# High School: Geometry

### Congruence HSG-CO.A.3

3. Given a rectangle, parallelogram, trapezoid, or regular polygon, describe the rotations and reflections that carry it onto itself.

By this point, students should know that transformations are movements of geometric figures on the coordinate plane. Now, it's simply a matter of building on this concept. It's just an extension of the last two standards, so hopefully it'll be kind of a no-brainer.

Students should be able to work with some geometric shapes, including parallelograms, trapezoids, and more. They should not only describe, but also identify and use points of symmetry.

In plain English, students have to illustrate how a figure is mapped onto itself by simply using a transformation without changing the shape or size of the figure. To do that, they'll need to calculate how much symmetry exists between the images, both among their lines (through reflection) and degrees (through rotational movement).

One important thing to keep in mind, though: properties such as side lengths and angle measures of the objects are key. You only have to rotate a regular hexagon 60° for it to carry onto itself, but a square needs 90°.

Both the concepts of symmetry and "carrying a geometric shape or figure onto itself" can be found in things like wallpapers, clothing, computer screensavers, and much more. If you ever need examples for symmetry, nature's got your back. And if nature's raining on your parade, then computer-generated images get pretty close to the real deal nowadays.

#### Drills

1. A regular prism has two congruent rectangles as its bases. How can one base be transformed to carry onto the other?

One base must be translated to carry onto the other base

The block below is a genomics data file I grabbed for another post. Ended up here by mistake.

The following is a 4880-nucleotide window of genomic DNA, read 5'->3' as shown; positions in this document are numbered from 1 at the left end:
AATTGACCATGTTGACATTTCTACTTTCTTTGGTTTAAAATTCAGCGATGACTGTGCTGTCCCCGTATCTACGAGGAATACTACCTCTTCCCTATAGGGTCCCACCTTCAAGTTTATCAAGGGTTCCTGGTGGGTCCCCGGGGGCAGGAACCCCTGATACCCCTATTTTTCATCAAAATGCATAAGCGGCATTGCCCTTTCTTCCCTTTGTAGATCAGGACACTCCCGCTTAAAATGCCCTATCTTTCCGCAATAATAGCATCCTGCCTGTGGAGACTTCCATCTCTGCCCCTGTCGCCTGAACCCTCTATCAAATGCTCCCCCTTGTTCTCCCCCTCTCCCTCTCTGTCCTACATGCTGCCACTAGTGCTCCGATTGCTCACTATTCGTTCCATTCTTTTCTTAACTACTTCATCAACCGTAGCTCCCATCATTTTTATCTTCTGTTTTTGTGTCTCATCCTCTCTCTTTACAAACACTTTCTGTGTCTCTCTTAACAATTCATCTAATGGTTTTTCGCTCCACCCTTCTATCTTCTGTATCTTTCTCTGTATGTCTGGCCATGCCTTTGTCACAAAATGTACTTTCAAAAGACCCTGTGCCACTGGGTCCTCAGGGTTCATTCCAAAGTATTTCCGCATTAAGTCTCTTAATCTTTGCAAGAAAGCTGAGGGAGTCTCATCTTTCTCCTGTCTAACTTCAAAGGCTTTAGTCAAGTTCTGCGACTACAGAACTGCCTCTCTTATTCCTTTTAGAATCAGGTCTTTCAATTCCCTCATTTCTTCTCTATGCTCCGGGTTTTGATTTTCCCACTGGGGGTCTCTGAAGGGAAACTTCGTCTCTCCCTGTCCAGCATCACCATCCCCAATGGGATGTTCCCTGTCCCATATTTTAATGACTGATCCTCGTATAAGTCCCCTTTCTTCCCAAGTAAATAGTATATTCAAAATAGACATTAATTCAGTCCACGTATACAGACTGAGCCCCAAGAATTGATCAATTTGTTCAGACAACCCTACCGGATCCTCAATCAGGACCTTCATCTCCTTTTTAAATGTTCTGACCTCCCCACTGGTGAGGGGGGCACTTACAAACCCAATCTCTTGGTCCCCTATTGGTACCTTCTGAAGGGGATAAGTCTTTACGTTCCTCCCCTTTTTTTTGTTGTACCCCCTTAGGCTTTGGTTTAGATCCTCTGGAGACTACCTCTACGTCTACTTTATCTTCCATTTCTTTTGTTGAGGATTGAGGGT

Since the bases of the prism are congruent and oriented the same way, neither reflection nor rotation will work to carry one base onto the other. It doesn't matter how many sides a geometric shape has. We can always perform a translation and have it carry onto itself because one base just has to be "slid" across the prism. That's translation.

2. Where would you draw an imaginary line to use reflection symmetry so that a regular pentagon can carry onto itself? (By "regular pentagon," we mean one in which all angles and all side lengths are equal, not the U.S. Pentagon's less famous cousin.)

From any angle to the center of the side opposite that angle

Imagine using reflection symmetry as folding the shape along an axis. The goal is to fold along a line so that both halves carry onto each other perfectly. While (A) would work for a rectangle or square, no two lines are parallel in a pentagon. Answer (C) is incorrect because drawing line to "any other angle" would make the resulting image skewed, and (D) wouldn't work for the same reason. The only option is (B) because of angles and side lengths of a regular pentagon. If you aren't convinced, try folding one and see what works.

3. How many degrees would a regular octagon (the shape of a stop sign) need to be rotated to carry it onto itself?

45°

It takes 360° to rotate a shape back to its original starting point. Just like a square carries onto itself every 90° of rotation, regular octagon has eight equal sides, so an eighth of the total way would be enough to carry the figure onto itself. Dividing 360° by 8 gives us 45°. Now stop. Hammer time.